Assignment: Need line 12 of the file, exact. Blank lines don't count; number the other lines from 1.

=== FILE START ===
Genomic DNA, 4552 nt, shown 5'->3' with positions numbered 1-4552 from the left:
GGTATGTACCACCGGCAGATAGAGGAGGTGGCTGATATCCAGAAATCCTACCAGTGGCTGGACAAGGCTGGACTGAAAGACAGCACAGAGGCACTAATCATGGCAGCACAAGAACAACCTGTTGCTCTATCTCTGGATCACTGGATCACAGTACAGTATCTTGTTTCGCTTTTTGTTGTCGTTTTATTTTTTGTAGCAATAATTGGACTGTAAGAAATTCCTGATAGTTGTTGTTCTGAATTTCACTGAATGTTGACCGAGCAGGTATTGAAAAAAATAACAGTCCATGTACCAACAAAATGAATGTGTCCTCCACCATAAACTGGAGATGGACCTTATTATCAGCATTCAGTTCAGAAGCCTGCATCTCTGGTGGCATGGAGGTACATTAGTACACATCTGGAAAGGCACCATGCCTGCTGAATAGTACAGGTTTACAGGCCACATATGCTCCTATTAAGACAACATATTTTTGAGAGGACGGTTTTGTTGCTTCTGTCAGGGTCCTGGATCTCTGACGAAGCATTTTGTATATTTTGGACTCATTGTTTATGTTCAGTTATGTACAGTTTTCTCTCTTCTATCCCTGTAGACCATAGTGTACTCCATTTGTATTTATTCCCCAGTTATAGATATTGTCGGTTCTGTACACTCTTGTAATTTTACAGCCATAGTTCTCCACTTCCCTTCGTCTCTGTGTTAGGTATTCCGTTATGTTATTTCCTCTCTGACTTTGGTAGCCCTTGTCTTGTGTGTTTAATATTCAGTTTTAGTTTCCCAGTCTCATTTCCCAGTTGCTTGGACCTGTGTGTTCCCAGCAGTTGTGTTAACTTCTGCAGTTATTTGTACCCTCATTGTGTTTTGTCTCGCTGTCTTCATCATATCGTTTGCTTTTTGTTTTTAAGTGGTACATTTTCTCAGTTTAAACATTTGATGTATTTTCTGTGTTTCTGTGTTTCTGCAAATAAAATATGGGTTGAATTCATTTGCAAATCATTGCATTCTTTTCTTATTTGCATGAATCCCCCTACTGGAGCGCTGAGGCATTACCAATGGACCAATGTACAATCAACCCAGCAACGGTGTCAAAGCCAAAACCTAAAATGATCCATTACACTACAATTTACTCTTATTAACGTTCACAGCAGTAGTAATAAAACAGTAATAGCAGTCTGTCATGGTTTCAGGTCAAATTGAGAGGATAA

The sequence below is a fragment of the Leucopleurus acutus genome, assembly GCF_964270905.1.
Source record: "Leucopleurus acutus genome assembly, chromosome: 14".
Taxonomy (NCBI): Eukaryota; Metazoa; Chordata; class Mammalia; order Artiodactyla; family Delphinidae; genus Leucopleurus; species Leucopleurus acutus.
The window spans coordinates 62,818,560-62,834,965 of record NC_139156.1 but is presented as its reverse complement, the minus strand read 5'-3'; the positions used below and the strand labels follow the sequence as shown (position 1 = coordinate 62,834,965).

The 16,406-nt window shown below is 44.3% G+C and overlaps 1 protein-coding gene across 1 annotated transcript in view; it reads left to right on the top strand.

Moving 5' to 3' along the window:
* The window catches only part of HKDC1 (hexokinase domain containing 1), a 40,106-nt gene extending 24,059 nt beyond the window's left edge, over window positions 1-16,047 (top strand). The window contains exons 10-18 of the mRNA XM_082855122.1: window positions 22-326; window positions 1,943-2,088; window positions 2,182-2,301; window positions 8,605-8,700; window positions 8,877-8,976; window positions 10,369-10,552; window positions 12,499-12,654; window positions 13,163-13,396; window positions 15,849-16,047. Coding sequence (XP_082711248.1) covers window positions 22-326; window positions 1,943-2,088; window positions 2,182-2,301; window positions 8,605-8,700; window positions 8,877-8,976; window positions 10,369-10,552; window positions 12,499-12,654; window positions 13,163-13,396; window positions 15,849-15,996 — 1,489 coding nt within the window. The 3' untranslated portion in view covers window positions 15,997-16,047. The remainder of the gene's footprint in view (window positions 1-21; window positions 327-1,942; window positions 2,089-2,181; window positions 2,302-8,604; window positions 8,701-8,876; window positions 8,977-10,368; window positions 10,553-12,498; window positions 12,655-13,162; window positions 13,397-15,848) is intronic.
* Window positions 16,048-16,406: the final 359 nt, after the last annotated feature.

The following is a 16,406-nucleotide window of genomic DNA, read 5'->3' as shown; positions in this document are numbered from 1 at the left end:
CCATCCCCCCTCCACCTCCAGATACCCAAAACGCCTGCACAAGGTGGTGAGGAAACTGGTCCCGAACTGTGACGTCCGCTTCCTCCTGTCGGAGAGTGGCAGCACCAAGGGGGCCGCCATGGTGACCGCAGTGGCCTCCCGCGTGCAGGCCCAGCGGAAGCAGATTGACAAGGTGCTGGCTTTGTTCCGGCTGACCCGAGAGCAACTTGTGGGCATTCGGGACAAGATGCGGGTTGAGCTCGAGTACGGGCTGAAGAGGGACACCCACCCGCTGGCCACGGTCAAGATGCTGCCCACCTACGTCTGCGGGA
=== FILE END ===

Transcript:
CCATCCCCCCTCCACCTCCAGATACCCAAAACGCCTGCACAAGGTGGTGAGGAAACTGGTCCCGAACTGTGACGTCCGCTTCCTCCTGTCGGAGAGTGGCAGCACCAAGGGGGCCGCCATGGTGACCGCAGTGGCCTCCCGCGTGCAGGCCCAGCGGAAGCAGATTGACAAGGTGCTGGCTTTGTTCCGGCTGACCCGAGAGCAACTTGTGGGCATTCGGGACAAGATGCGGGTTGAGCTCGAGTACGGGCTGAAGAGGGACACCCACCCGCTGGCCACGGTCAAGATGCTGCCCACCTACGTCTGCGGGA